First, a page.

One crucial factor to consider for credit cards is the annual percentage rate (APR). The APR represents the yearly interest rate you’ll pay if you carry a balance on your credit card.
Credit cards can have either a fixed or variable APR, with most offering variable rates. In this article, we’ll explore the differences between fixed and variable APR credit cards, how they work, and provide tips on minimizing credit card interest regardless of the type of APR.
Fixed vs. Variable APR Credit Cards
Fixed-rate and variable-rate credit cards differ in terms of how the interest rate changes. A fixed-rate credit card maintains a consistent APR, while a variable-rate credit card’s APR fluctuates based on market rates.
To determine whether your credit card has a fixed or variable APR, check your card’s disclosure box, commonly referred to as a Schumer Box, in the terms and conditions document. This box specifies the APR and its basis. You can also find your current APR and fuel surcharge waiver charges on your monthly statement, usually under the “Interest Rates and Interest Charges.”
How Does a Fixed APR Credit Card Work?
A fixed APR credit card offers a stable interest rate that is not dependent on market rates. This means that the APR remains relatively unchanged, providing predictability for borrowers. However, it’s important to note that fixed APR credit cards are not entirely immune to interest rate changes. After the first year, credit card issuers have the right to increase the interest rate, but they must provide a 45-day notice to the cardholder.
This notice lets you decide whether to continue at the new rate or opt-out and pay off your balance at the old interest rate. Understanding that any rate increases will only apply to new purchases made after the notice is sent, not existing balances, is crucial.
How Does a Variable APR Credit Card Work?
A variable APR credit card’s interest rate fluctuates based on an index interest rate, often tied to the prime rate. When the prime rate increases, the credit card’s APR rises, increasing interest charges. Conversely, when the prime rate decreases, the APR follows suit, reducing the amount paid in interest.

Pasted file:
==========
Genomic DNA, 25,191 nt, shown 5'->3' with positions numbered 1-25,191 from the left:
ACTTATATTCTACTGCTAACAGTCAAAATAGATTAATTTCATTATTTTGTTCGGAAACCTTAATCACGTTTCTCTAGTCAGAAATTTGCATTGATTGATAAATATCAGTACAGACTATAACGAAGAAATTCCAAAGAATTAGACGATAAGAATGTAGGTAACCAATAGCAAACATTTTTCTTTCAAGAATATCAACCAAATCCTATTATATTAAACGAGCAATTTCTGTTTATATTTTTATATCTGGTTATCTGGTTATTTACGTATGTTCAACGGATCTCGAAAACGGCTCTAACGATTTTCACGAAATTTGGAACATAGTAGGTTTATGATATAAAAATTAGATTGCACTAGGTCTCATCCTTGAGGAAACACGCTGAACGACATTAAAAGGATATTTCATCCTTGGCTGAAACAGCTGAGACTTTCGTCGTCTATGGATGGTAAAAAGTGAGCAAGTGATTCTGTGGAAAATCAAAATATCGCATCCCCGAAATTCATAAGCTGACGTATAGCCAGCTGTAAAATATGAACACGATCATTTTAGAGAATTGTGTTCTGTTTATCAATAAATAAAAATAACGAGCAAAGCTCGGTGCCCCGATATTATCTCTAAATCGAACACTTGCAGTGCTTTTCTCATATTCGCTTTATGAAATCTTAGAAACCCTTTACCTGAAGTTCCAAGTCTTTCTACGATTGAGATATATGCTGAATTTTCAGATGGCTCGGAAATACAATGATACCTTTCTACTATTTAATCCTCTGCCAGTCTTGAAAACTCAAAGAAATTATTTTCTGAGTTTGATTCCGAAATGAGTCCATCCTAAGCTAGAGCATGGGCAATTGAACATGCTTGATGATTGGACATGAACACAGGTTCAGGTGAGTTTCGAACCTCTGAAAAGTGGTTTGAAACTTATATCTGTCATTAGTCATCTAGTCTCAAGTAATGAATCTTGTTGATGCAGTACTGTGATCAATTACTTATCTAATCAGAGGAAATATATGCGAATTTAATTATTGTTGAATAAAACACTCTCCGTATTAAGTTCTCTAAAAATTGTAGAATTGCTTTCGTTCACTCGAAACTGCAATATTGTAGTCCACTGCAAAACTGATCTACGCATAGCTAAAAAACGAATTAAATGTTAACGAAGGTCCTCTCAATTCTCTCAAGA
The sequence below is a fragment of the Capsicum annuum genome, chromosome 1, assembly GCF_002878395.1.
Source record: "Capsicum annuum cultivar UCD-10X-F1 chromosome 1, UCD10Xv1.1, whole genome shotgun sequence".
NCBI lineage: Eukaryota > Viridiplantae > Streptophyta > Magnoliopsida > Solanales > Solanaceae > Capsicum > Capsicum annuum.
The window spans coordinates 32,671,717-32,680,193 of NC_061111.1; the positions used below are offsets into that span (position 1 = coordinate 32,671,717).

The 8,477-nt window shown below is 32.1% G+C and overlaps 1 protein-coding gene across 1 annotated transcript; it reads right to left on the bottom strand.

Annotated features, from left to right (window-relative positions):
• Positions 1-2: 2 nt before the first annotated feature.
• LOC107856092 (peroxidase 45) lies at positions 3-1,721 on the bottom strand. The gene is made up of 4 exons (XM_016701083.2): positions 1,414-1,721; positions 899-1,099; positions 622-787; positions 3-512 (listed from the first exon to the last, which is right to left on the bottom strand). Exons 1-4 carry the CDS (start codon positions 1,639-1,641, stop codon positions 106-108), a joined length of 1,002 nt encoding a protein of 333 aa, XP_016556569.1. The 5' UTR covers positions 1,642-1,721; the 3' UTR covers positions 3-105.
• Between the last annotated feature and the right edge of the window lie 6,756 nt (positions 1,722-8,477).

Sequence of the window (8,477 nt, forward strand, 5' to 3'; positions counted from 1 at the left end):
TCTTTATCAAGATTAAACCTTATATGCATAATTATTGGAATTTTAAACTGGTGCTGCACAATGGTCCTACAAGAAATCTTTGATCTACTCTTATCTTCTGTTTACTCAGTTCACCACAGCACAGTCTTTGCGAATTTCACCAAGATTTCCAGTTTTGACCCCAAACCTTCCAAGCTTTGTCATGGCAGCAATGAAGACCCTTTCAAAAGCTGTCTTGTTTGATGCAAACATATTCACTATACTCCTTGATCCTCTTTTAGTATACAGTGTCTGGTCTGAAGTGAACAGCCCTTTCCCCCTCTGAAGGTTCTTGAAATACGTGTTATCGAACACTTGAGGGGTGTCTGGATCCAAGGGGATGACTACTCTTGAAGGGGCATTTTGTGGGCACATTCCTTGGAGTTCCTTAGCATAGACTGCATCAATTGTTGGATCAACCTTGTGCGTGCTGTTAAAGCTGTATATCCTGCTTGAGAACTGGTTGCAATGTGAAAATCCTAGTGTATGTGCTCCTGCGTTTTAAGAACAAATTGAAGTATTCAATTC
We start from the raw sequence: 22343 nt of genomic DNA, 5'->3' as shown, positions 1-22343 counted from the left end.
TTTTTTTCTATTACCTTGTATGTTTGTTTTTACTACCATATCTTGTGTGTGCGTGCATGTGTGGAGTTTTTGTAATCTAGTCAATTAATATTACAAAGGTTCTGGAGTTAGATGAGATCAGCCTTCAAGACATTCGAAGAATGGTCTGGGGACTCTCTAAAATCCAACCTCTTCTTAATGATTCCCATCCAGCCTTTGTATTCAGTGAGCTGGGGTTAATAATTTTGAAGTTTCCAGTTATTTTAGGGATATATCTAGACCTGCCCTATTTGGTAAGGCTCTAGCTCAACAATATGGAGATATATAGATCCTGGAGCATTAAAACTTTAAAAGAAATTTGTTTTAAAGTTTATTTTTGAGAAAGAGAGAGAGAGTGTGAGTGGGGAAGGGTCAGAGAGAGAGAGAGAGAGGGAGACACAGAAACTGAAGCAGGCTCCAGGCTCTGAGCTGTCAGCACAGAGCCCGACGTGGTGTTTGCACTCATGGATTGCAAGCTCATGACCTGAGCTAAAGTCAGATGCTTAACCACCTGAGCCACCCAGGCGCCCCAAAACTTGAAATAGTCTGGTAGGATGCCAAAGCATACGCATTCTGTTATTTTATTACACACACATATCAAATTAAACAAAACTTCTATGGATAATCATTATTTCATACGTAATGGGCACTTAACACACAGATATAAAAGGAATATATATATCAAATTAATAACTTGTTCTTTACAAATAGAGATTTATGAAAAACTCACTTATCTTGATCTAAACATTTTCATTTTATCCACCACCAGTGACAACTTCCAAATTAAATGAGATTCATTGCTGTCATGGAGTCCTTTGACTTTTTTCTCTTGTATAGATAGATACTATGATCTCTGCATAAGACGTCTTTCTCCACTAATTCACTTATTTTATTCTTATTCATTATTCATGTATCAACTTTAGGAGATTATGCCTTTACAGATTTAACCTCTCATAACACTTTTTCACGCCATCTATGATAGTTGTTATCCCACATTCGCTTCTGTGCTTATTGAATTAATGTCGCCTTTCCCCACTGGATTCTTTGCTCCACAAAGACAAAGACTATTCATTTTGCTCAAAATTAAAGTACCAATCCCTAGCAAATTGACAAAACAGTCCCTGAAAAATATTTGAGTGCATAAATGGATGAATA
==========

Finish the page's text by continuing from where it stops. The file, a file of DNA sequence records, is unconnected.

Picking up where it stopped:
Unlike fixed APR credit cards, variable APR cards can have their rates changed by the issuer at any time without advanced notice. Cardholders should carefully monitor their monthly statements for any changes in the APR. Variable APRs are calculated using an index interest rate plus a margin, resulting in an APR range based on the prime rate and the cardholder’s creditworthiness.
Comparing Fixed and Variable APR Credit Cards
The main differences between fixed and variable interest rates are as follows:
Stability: Fixed interest rates usually remain the same throughout the loan term, providing borrowers with predictability and consistency in their monthly payments. On the other hand, variable interest rates can change over time, often in response to fluctuations in the economy’s index rate, leading to potential variations in monthly payments.
Determining Factors: Fixed interest rates are typically determined by the borrower’s creditworthiness, payment history, and promotional offers. In contrast, variable interest rates are tied to an index rate, such as the prime rate, which is influenced by economic conditions and market fluctuations. Financial institutions typically set the index rate and serve as a benchmark for interest rates.
Notice of Rate Changes: Regarding fixed interest rates, the credit card issuer or lender is generally required to notify borrowers in advance if there will be any rate increase. This notification period can vary but is often around 45 days. On the other hand, with variable interest rates, credit card issuers or lenders can adjust the rate without providing prior notice as long as the change is based on changes in the index rate.
It’s important to note that these differences apply to various types of loans and credit products, not just credit cards. Understanding the distinction between fixed and variable interest rates can help borrowers make informed decisions about their borrowing options and financial planning.
When Can a Credit Card Company Raise Your Interest Rate?
Both variable and fixed APR credit card issuers have specific conditions under which they can increase the credit card interest rate. For variable APR cards, the issuer can change the rate without notice. On the other hand, fixed APR cards can only increase their rate after the first year with a 45-day advanced notice.
However, the rate cannot be increased on an existing balance unless the cardholder has a variable APR, a temporary promotional rate expires, or the minimum payment is at least 60 days late. After an increase, the issuer must reevaluate the interest rate at least every six months, often comparing it to what new cardholders with similar credit profiles would pay.
When choosing between a fixed APR and a variable APR credit card, it’s essential to consider your financial preference and fuel surcharge waiver charges. Fixed APR cards provide stability and predictability with a consistent interest rate, but they may be harder to find and can still have rate increases after the first year.
Variable APR cards offer more flexibility, as the interest rate fluctuates based on market conditions, but they can change without notice, potentially leading to higher interest charges.